Join SWPA in searching for Georgia and Florida’s outstanding loggers of the year!

Nomination Deadline is the 15th of December for each year | Download Nomination Form

Whether you are a forest landowner or industry professional, use this opportunity to nominate a professional timber harvesting business that has exceeded your expectations and is deserving of recognition.

Businesses nominated should be a credit to their profession and consistently demonstrate the qualities of an exceptional timber harvesting operation.

These include, but are not limited to:

    • Compliance with all applicable laws
    • Evidence of safety and loss control program
    • Equipment maintenance practices
    • Personnel management
    • Environmental considerations
    • Wood security practices
    • Business management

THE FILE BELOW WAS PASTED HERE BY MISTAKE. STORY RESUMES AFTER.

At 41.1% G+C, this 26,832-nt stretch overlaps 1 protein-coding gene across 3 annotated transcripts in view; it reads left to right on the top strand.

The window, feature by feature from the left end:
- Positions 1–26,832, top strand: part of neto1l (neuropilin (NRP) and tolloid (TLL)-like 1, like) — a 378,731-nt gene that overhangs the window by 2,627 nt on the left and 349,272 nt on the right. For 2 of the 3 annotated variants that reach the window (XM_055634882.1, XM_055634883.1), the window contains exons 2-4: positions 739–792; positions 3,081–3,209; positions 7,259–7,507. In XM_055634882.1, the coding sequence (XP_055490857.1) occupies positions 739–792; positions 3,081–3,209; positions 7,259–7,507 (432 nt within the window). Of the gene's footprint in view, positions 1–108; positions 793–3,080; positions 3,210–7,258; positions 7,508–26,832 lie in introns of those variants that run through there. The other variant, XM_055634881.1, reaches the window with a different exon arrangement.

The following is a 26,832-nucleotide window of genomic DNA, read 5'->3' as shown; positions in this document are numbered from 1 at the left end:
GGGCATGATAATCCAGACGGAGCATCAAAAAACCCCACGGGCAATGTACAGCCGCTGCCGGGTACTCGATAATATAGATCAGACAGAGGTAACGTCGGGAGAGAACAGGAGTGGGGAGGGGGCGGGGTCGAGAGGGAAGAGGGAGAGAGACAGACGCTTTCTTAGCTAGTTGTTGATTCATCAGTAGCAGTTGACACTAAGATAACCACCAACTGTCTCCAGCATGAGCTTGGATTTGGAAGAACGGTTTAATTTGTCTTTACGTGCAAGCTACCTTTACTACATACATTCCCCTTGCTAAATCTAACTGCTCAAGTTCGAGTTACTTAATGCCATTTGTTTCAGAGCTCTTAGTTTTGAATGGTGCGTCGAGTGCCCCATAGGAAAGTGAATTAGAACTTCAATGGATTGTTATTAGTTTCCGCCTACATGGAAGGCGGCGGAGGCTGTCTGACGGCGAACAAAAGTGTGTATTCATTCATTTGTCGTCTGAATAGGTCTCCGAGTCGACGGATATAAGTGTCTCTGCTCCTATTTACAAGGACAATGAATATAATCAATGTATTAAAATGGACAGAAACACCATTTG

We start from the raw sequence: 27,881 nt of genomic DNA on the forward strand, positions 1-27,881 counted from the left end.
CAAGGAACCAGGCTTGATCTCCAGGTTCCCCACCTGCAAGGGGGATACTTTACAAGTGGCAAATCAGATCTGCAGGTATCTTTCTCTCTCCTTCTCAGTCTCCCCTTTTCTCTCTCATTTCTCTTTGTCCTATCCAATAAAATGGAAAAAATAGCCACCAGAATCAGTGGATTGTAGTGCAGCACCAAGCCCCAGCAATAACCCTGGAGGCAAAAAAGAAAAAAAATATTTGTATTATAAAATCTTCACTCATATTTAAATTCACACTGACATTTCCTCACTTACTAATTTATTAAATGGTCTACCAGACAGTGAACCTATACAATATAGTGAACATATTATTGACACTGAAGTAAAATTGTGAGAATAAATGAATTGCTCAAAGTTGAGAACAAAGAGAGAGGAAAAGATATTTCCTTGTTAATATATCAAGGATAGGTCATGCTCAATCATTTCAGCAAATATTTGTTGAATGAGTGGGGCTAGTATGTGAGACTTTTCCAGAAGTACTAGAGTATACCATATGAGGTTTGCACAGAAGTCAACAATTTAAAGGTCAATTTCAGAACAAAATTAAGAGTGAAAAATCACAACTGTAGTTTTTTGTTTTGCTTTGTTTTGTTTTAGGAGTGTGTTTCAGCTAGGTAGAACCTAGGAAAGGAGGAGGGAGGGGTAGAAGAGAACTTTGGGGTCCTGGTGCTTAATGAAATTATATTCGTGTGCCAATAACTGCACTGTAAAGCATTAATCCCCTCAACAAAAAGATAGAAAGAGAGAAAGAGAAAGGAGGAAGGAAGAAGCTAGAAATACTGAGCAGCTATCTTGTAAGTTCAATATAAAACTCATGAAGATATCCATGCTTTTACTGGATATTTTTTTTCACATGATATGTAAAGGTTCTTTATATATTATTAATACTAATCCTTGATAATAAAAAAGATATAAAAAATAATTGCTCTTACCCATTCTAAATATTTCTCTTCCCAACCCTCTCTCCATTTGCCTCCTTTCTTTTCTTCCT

• Sustainable harvesting

Finally, the business must be a participant in Master Logger (in Florida) or Master Timber Harvester (in Georgia) programs and a resident of the state for which they are nominated.

The selection process will place significant emphasis upon evidence of sustainable harvesting and business practices.

All potential qualified harvesting businesses should be considered, regardless of operation size. Nominations will be reviewed and award recipients selected by the SWPA Joint Logger of Year Committees based on the highest point value attained during the evaluation process.

The SWPA Joint Committees include SWPA, industry, associated industry and merchants, and state SFI committee representatives.

Nominations must contain the following information:

    • Business name and business owner’s name(s),
    • Address
    • Best contact phone numbers
    • Area of operation and a brief summary detailing why the nominee should be the Outstanding Logger of the Year.

Anonymous nominations will be accepted provided the nomination package is complete and the nominee has agreed to participate.

Initial consideration of nominees and site visits will be based on the information provided in the nomination.